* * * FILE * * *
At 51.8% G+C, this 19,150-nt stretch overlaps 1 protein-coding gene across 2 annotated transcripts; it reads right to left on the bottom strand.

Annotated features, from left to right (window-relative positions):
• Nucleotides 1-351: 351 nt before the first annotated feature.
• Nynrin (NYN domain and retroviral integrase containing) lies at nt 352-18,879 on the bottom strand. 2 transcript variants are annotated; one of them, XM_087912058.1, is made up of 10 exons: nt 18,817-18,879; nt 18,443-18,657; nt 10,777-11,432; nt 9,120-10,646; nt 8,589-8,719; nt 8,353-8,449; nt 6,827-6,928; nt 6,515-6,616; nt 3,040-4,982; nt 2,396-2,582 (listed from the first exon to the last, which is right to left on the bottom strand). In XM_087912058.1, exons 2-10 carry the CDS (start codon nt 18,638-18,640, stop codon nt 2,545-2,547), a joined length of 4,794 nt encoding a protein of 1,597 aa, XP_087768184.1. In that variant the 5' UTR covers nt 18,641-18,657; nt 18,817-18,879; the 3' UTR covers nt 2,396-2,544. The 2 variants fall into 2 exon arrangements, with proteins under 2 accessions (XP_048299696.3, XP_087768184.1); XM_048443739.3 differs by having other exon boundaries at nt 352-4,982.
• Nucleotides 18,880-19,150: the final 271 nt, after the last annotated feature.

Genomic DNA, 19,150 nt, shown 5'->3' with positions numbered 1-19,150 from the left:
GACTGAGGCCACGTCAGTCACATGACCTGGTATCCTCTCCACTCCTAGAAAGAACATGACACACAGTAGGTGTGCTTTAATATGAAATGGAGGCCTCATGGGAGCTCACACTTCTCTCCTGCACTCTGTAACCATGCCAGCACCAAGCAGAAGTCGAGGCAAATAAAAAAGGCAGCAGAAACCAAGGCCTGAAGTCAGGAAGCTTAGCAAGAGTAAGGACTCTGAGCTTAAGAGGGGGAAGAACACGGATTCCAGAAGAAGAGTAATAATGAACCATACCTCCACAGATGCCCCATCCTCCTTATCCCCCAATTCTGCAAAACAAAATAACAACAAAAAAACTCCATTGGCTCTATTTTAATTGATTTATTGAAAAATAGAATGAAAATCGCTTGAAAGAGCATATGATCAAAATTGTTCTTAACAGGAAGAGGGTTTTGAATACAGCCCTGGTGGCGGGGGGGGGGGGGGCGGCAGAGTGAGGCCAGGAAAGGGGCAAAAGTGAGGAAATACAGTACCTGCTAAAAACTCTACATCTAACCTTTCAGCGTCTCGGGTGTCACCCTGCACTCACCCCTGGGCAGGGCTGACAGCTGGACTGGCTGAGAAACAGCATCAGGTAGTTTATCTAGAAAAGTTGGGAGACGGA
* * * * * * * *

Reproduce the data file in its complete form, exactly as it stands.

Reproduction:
At 51.8% G+C, this 19,150-nt stretch overlaps 1 protein-coding gene across 2 annotated transcripts; it reads right to left on the bottom strand.

Annotated features, from left to right (window-relative positions):
• Nucleotides 1-351: 351 nt before the first annotated feature.
• Nynrin (NYN domain and retroviral integrase containing) lies at nt 352-18,879 on the bottom strand. 2 transcript variants are annotated; one of them, XM_087912058.1, is made up of 10 exons: nt 18,817-18,879; nt 18,443-18,657; nt 10,777-11,432; nt 9,120-10,646; nt 8,589-8,719; nt 8,353-8,449; nt 6,827-6,928; nt 6,515-6,616; nt 3,040-4,982; nt 2,396-2,582 (listed from the first exon to the last, which is right to left on the bottom strand). In XM_087912058.1, exons 2-10 carry the CDS (start codon nt 18,638-18,640, stop codon nt 2,545-2,547), a joined length of 4,794 nt encoding a protein of 1,597 aa, XP_087768184.1. In that variant the 5' UTR covers nt 18,641-18,657; nt 18,817-18,879; the 3' UTR covers nt 2,396-2,544. The 2 variants fall into 2 exon arrangements, with proteins under 2 accessions (XP_048299696.3, XP_087768184.1); XM_048443739.3 differs by having other exon boundaries at nt 352-4,982.
• Nucleotides 18,880-19,150: the final 271 nt, after the last annotated feature.

Genomic DNA, 19,150 nt, shown 5'->3' with positions numbered 1-19,150 from the left:
GACTGAGGCCACGTCAGTCACATGACCTGGTATCCTCTCCACTCCTAGAAAGAACATGACACACAGTAGGTGTGCTTTAATATGAAATGGAGGCCTCATGGGAGCTCACACTTCTCTCCTGCACTCTGTAACCATGCCAGCACCAAGCAGAAGTCGAGGCAAATAAAAAAGGCAGCAGAAACCAAGGCCTGAAGTCAGGAAGCTTAGCAAGAGTAAGGACTCTGAGCTTAAGAGGGGGAAGAACACGGATTCCAGAAGAAGAGTAATAATGAACCATACCTCCACAGATGCCCCATCCTCCTTATCCCCCAATTCTGCAAAACAAAATAACAACAAAAAAACTCCATTGGCTCTATTTTAATTGATTTATTGAAAAATAGAATGAAAATCGCTTGAAAGAGCATATGATCAAAATTGTTCTTAACAGGAAGAGGGTTTTGAATACAGCCCTGGTGGCGGGGGGGGGGGGGGCGGCAGAGTGAGGCCAGGAAAGGGGCAAAAGTGAGGAAATACAGTACCTGCTAAAAACTCTACATCTAACCTTTCAGCGTCTCGGGTGTCACCCTGCACTCACCCCTGGGCAGGGCTGACAGCTGGACTGGCTGAGAAACAGCATCAGGTAGTTTATCTAGAAAAGTTGGGAGACGGA